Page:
“Those who give light must endure burning”.
I didn’t expect my latest hero to be a Minister from the Church of Scotland, and I certainly didn’t expect him to be quoting Victor Frankl to me over a cup of tea and a sandwich at the Sliverknowes Golf Club in Edinburgh.
Yet this is what happened.
I’d travelled up for my dear Uncle Mitch’s funeral, and I found myself being really inspired by the minister’s words and chosen psalms throughout the service.
Ian Muir was no spring chicken, by his own admission, he must have been in his 70s, but I found him to be inspiring and we were totally on the same page. As we left the Crematorium, I thanked him for a beautiful service and he just smiled gratefully, although he did seem quite surprised too. I got the impression he wasn’t used to such gushing praise on an occasion like this.
When I found myself seated opposite him at the wake (this nearly always happens to me), we introduce ourselves, and he asks me what I do for a living.
“I’m a yoga teacher”, I say cautiously.
“This should be interesting”, I am thinking to myself, trying to gauge his response.
What ensues is the most hopeful, and reassuring conversation I’ve ever had with someone in the clergy.
In the distance I hear one of my family being asked if I’ll mind listening to what the Minister has to say.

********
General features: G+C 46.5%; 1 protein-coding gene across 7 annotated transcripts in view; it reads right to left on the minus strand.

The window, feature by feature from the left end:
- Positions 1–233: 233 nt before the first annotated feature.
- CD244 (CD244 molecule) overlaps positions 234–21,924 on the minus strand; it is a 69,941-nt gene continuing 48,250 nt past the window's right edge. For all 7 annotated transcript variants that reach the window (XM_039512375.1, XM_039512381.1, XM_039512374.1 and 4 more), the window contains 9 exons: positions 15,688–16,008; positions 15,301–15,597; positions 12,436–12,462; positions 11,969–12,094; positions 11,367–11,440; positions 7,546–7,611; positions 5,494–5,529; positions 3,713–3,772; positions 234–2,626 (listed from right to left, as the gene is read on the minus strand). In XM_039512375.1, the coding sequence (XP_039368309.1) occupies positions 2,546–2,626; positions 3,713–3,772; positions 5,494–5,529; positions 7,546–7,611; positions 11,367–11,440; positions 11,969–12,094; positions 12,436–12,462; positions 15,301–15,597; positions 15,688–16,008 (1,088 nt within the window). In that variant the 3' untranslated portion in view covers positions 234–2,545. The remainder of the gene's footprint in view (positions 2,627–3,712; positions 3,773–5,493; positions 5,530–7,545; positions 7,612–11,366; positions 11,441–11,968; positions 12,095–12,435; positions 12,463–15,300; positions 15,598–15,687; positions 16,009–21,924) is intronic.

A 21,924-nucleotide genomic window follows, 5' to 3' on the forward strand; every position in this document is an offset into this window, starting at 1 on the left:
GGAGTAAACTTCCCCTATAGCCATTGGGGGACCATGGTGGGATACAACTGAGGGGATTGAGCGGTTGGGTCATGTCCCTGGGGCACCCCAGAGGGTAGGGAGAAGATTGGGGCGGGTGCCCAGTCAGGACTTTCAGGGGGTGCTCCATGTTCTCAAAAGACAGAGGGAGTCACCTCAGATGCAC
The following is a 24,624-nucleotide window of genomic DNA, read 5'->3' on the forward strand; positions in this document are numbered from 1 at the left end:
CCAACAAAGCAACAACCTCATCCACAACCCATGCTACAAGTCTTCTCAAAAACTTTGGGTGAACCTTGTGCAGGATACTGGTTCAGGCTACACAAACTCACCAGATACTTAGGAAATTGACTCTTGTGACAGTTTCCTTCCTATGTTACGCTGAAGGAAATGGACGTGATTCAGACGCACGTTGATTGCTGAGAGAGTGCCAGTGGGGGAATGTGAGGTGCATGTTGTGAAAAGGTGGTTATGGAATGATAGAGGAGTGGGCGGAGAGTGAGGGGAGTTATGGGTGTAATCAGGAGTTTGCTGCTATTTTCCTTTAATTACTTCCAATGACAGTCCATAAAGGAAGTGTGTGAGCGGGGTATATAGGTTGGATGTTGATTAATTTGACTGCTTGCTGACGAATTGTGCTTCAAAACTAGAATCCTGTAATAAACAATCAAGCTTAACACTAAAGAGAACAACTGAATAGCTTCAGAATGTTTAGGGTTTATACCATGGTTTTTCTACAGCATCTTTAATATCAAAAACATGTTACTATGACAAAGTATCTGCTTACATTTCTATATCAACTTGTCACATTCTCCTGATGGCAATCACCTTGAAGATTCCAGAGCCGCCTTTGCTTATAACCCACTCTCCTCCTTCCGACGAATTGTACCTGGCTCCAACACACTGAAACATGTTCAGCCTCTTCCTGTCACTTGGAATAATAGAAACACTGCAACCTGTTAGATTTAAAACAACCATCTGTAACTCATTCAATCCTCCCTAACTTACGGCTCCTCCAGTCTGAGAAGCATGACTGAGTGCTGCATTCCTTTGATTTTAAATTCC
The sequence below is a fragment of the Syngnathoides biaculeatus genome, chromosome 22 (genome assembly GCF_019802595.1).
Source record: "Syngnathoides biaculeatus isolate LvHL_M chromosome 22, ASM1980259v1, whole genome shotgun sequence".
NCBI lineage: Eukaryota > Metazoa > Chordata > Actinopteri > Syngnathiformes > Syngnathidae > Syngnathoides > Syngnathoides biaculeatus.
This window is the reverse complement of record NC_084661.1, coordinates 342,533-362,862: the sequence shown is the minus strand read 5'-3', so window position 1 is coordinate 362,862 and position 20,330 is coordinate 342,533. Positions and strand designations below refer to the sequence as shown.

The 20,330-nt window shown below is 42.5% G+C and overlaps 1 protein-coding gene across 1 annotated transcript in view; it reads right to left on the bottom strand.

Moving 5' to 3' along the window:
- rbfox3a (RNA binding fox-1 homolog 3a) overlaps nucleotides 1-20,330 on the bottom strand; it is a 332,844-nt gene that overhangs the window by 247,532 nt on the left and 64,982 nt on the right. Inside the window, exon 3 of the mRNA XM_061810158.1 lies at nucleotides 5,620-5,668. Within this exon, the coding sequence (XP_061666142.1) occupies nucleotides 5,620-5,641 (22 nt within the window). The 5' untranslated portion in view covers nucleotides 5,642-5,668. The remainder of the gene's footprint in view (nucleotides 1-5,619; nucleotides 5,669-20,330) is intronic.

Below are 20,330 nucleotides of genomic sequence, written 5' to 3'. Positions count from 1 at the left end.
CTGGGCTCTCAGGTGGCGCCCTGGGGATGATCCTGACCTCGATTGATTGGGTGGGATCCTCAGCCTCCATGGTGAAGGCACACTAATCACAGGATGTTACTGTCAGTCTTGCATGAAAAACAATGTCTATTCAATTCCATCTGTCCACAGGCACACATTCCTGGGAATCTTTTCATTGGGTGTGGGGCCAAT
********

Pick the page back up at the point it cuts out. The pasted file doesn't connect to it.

“Im sure she’ll be holding her own”, is the answer, no doubt with a bit of eye-rolling.
It seems that we agree on pretty much everything, mostly that if we all started to focus more on what unites us rather than what divides us, the world would be a much more peaceful place.
What impresses me most is how open he is to hearing from others. He tells me he used to think he knew it all, but now he asks the question: “what can I learn from this person?”.
It seems they are more than open to change. We talk about the churches opening their doors to give the homeless a place to stay, and the realisation that true Christianity is taking action, reaching out into the community, rather than just preaching.
I tell him my reservations about Jesus, and the Bible, the distinction between fact and truth, and I have to admit, he may just have opened my eyes to a new way of thinking about the Son of God.
I tell him about my book “Slivers of Light” which I wrote last year, and that I wrote it when I had gone through my darkest times, but now I feel like I’ve been “awakened”. He nods knowingly, which is when he delivers the Victor Frankl line, and I want to kiss him.
That would have got the tongues wagging even more. It seemed we had quite the audience.
It turns out that it may not have been our first meeting. He ran the Sunday school at the church we would go to in Edinburgh every Easter with his wife, and in a beautiful twist of fate, it was Easter I thought of when we got the chance for silent “reflections” on our memories of Uncle Mitch during the service.
Mitchell was a passionate gardener, who loved nothing more than taking us to the Botanical Gardens where he used to work, so we could roll our painted Easter Eggs. I’m not sure if this is just a Scottish tradition, but I have fond memories of my Uncle’s enthusiasm, warm nature and endless good humour.
I make a commitment to myself that, in memory of Uncle Mitch and what I learned from Father Ian, I will roll my Easter eggs this year, and I’ll smile as I think of all that we have in common.